Letter- IDSA Guidelines

January 28, 2012

To: Virginia Department of Health Agencies and Governor Bob McDonnell

We would like to alert you to the fact the Infectious Diseases Society of America (IDSA) Lyme Disease Guidelines have not been properly reviewed or updated since they were originally published in 2006. Medical guidelines are considered expired by many health care organizations after five years on the market.

In order to remain on the market guidelines must undergo a rigorous review and be updated to reflect new science, a process that has not been accomplished by the IDSA in regards to their Lyme disease guidelines before re-submitting them to the National Guideline Clearinghouse (NGC).

Additionally, the guidelines do not include any of the twenty plus changes recommended by the IDSA's own review panel – a panel assembled as part of an anti-trust settlement with the CT Attorney General, Richard Blumenthal (2008). To note- the IDSA’s anti-trust review panel was specifically NOT empowered to revise or update the 2006 IDSA Lyme disease guidelines.

Any other reviews the IDSA may have performed since the original publication date have not been in compliance with their own internal guideline policies on Grading of Recommendations, Assessment, Development and Evaluation (GRADE), nor with policies set forth by the Agency for Healthcare Research and Quality (AHRQ), American Medical Association, American Association of Health Plans, National Guideline Clearinghouse (NGC), the Department of Health and Human Services (DHHS), nor those of the National Institutes of Medicine (IOM).

IDSA’s Lyme disease guidelines originally cited 405 references, all pre-dating 2006, with a large percentage of the articles/opinions created by the authors and their associates. Today, the 405 references reflect less than 1% of the available scientific and medical literature on ticks and the multiple diseases they carry. This reason alone is sufficient to not recommend them for use in any capacity.

If changes were made today by IDSA to reflect current science, include the anti-trust panel recommendations, or address recommendations made by the Virginia Lyme Disease Task Force, it would still not eliminate the fact the IDSA guidelines were originally prepared by a handful of people determined to be extremely biased and riddled with conflicts of interest (AG of CT investigation).

Considering the IDSA knowingly re-submitted its outdated, tainted guidelines without adhering to policies designed to protect the public, were deemed to be less than honorable during the original development process, purposely avoided including years of scientific literature that would benefit doctors and patients in their re-submission process (over 70 persistence articles), all cast serious doubts on the trustworthiness and the reliability of any future guidelines stemming from this organization.

To protect residents, we feel the IDSA Lyme disease guidelines should not be sanctioned or promoted by the Commonwealth of Virginia. The use of outdated, substandard guidelines for children and adults with cancer, diabetics, or HIV patients, would not knowingly be tolerated, therefore, this practice is not acceptable for Lyme patients.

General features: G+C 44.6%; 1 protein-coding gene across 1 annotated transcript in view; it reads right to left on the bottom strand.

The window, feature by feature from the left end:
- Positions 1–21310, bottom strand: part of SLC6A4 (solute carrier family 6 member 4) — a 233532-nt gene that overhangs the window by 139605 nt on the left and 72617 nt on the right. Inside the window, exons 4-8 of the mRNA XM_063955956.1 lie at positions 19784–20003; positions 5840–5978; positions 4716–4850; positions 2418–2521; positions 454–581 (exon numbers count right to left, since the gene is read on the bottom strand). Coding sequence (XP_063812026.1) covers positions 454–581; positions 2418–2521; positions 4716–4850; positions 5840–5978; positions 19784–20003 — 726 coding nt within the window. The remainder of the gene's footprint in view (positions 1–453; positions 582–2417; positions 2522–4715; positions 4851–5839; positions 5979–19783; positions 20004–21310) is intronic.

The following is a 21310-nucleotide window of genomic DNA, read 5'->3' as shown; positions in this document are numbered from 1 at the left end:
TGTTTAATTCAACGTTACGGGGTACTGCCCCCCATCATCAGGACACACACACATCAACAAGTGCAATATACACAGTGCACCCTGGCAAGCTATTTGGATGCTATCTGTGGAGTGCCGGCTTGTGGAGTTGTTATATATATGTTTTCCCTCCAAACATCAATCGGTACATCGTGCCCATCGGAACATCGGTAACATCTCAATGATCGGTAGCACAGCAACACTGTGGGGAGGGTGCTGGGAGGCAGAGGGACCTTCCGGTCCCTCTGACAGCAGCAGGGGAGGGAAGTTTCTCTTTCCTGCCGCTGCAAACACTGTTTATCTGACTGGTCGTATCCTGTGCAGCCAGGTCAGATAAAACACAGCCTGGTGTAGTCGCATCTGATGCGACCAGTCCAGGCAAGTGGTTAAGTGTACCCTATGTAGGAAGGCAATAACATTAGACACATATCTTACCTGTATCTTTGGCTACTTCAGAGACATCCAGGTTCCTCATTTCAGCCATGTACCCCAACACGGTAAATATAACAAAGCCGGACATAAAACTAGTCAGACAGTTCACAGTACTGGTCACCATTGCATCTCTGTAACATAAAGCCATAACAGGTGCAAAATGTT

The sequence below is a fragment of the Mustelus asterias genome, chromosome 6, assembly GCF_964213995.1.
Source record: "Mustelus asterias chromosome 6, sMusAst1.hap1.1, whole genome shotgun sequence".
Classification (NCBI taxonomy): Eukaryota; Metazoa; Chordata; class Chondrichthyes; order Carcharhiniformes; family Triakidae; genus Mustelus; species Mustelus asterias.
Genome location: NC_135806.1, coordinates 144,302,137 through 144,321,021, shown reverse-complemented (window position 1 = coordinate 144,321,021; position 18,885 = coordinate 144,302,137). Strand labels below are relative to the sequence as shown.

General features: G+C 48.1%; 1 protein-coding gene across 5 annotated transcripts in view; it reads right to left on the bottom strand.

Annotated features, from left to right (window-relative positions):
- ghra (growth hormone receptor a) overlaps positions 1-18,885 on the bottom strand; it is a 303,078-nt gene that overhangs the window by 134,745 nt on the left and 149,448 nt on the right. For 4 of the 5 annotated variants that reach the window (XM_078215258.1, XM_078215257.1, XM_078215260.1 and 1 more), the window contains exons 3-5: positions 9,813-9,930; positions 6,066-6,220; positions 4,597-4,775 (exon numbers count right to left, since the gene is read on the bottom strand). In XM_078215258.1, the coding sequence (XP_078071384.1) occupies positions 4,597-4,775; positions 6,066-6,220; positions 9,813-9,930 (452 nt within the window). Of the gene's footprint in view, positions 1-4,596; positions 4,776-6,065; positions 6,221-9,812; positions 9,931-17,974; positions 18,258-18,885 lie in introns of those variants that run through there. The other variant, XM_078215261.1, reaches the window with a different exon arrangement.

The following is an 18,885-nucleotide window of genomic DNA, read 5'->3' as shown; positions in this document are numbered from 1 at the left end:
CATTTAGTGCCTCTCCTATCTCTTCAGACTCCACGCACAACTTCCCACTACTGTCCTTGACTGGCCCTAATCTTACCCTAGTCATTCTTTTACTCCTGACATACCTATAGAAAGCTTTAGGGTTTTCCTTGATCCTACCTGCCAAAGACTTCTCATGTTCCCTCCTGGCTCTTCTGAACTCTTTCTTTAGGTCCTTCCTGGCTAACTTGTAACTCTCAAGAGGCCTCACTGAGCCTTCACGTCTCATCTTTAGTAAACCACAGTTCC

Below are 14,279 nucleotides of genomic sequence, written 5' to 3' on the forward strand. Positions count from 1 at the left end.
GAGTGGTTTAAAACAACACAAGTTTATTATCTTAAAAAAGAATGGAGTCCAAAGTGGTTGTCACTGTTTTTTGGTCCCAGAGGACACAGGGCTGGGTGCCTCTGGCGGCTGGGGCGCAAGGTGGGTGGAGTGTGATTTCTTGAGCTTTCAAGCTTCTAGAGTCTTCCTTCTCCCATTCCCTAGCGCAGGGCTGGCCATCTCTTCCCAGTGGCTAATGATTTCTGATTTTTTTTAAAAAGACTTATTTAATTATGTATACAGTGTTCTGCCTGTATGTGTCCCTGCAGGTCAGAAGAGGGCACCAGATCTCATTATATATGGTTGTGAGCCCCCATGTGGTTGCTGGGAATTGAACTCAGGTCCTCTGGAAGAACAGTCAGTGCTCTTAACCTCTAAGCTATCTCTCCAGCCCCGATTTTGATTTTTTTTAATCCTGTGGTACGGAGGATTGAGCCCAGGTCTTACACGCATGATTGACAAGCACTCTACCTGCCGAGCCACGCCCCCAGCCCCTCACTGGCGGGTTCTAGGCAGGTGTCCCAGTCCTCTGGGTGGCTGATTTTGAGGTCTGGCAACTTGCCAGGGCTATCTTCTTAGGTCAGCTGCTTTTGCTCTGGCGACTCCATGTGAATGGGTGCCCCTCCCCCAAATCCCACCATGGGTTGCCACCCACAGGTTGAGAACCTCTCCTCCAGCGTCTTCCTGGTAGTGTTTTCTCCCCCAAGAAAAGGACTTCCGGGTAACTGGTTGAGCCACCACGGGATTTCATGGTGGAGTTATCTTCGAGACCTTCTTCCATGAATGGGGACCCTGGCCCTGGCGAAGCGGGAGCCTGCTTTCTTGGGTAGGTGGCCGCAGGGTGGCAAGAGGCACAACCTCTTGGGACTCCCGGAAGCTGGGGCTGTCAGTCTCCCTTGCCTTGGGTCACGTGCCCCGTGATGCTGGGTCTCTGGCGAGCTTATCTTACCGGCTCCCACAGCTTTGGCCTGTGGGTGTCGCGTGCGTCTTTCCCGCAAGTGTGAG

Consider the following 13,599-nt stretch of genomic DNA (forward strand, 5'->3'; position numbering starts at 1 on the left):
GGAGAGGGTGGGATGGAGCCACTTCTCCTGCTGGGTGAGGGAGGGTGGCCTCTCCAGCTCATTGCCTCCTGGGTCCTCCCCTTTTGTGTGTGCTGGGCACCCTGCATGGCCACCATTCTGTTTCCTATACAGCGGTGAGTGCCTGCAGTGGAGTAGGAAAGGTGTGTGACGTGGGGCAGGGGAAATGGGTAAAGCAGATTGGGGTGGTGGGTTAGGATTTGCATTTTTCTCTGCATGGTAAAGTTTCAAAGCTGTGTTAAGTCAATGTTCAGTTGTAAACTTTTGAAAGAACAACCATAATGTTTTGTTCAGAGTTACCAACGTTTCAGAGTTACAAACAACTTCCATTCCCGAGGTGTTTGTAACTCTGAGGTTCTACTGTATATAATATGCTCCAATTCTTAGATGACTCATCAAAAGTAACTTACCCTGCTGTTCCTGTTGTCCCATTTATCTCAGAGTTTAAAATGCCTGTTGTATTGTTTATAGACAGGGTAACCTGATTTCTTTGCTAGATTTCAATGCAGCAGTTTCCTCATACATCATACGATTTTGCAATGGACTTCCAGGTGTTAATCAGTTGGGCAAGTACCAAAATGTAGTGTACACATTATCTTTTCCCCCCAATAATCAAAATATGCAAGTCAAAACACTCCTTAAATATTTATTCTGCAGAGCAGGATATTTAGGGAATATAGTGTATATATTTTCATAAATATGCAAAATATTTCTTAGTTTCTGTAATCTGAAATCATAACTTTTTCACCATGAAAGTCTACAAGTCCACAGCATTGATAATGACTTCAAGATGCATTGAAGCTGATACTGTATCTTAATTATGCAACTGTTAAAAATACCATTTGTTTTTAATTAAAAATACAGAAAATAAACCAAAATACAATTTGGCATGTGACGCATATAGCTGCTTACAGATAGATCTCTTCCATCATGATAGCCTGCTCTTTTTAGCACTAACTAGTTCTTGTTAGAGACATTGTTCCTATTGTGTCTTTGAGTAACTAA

Several members of Congress have recently called for the removal of the guidelines from the NGC, as have a number of various States’ officials. Lyme disease organizations and patients world-wide are also calling for their removal from the market.

In light of the above facts, and recent studies (Tulane University & University of CA Davis), which determined, once again, that spirochetes have been confirmed to be viable after 3 months of IV and oral treatment- completely debunking the IDSA’s theories on which they base all their guideline recommendations- we request all references to the IDSA Lyme disease guidelines, its Lyme courses, and links to the IDSA’s outdated information be removed from Virginia government websites, literature and future correspondence.

We are confident you will agree that knowingly promoting outdated, substandard diagnostic and treatment guidelines or related educational classes of any kind is a disservice to the public and leaves health care professionals at risk for legal actions. If someone were to follow the recommendations and fail to be properly diagnosed using the recommended tests, or cured following treatments promoted within, it could open the door to a host of liability and legal issues for health care professionals and the Commonwealth of Virginia, not to mention the loss of quality of life for those who become chronically ill and disabled as a result.

We would also appreciate it if the Virginia DOH would post a notice on their websites to inform physicians and insurers that the IDSA Lyme disease guidelines have expired and should not be used as a basis to diagnose patients, to determine treatment protocols, or deny payment for Lyme-related insurance claims.

Thank you for your anticipated action in this regard. If you have any questions, please do not hesitate to contact me. If you would kindly let me know when the above changes will be made, I will be pleased to let patients and residents across the state know of your cooperation and concern for their well-being.


Lucy Barnes